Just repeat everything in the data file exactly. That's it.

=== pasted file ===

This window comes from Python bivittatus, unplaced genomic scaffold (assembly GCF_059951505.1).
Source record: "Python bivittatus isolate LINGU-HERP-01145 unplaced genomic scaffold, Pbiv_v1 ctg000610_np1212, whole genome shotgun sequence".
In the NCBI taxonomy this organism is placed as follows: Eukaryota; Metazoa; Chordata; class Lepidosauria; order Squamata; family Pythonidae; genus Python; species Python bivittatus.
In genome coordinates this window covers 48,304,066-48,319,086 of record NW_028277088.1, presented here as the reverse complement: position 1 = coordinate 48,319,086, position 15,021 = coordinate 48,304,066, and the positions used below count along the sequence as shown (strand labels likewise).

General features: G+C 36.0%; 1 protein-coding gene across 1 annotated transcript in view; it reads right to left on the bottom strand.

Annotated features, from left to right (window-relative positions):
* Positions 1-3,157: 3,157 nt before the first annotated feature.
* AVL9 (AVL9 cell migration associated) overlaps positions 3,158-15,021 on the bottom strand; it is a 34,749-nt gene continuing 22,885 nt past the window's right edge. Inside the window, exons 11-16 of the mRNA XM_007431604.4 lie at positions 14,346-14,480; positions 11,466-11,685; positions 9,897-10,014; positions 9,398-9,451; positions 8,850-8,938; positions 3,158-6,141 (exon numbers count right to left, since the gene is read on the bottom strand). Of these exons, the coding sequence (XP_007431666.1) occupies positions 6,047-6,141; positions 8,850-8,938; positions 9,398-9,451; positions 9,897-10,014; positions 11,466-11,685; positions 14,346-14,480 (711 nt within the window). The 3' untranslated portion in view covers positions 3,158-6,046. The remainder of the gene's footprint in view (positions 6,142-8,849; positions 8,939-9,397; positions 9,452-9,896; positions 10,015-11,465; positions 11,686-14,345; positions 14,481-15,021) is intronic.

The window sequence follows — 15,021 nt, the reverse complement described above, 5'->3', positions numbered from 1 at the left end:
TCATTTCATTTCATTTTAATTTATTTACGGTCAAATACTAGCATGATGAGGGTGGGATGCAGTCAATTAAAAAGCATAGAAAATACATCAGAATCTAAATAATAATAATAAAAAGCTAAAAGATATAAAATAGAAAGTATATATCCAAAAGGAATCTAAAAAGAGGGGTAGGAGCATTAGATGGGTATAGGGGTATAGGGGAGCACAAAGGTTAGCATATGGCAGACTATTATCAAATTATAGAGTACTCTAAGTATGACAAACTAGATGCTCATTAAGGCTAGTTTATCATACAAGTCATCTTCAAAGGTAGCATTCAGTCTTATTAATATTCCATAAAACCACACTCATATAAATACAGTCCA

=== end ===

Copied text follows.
This window comes from Python bivittatus, unplaced genomic scaffold (assembly GCF_059951505.1).
Source record: "Python bivittatus isolate LINGU-HERP-01145 unplaced genomic scaffold, Pbiv_v1 ctg000610_np1212, whole genome shotgun sequence".
In the NCBI taxonomy this organism is placed as follows: Eukaryota; Metazoa; Chordata; class Lepidosauria; order Squamata; family Pythonidae; genus Python; species Python bivittatus.
In genome coordinates this window covers 48,304,066-48,319,086 of record NW_028277088.1, presented here as the reverse complement: position 1 = coordinate 48,319,086, position 15,021 = coordinate 48,304,066, and the positions used below count along the sequence as shown (strand labels likewise).

General features: G+C 36.0%; 1 protein-coding gene across 1 annotated transcript in view; it reads right to left on the bottom strand.

Annotated features, from left to right (window-relative positions):
* Positions 1-3,157: 3,157 nt before the first annotated feature.
* AVL9 (AVL9 cell migration associated) overlaps positions 3,158-15,021 on the bottom strand; it is a 34,749-nt gene continuing 22,885 nt past the window's right edge. Inside the window, exons 11-16 of the mRNA XM_007431604.4 lie at positions 14,346-14,480; positions 11,466-11,685; positions 9,897-10,014; positions 9,398-9,451; positions 8,850-8,938; positions 3,158-6,141 (exon numbers count right to left, since the gene is read on the bottom strand). Of these exons, the coding sequence (XP_007431666.1) occupies positions 6,047-6,141; positions 8,850-8,938; positions 9,398-9,451; positions 9,897-10,014; positions 11,466-11,685; positions 14,346-14,480 (711 nt within the window). The 3' untranslated portion in view covers positions 3,158-6,046. The remainder of the gene's footprint in view (positions 6,142-8,849; positions 8,939-9,397; positions 9,452-9,896; positions 10,015-11,465; positions 11,686-14,345; positions 14,481-15,021) is intronic.

The window sequence follows — 15,021 nt, the reverse complement described above, 5'->3', positions numbered from 1 at the left end:
TCATTTCATTTCATTTTAATTTATTTACGGTCAAATACTAGCATGATGAGGGTGGGATGCAGTCAATTAAAAAGCATAGAAAATACATCAGAATCTAAATAATAATAATAAAAAGCTAAAAGATATAAAATAGAAAGTATATATCCAAAAGGAATCTAAAAAGAGGGGTAGGAGCATTAGATGGGTATAGGGGTATAGGGGAGCACAAAGGTTAGCATATGGCAGACTATTATCAAATTATAGAGTACTCTAAGTATGACAAACTAGATGCTCATTAAGGCTAGTTTATCATACAAGTCATCTTCAAAGGTAGCATTCAGTCTTATTAATATTCCATAAAACCACACTCATATAAATACAGTCCA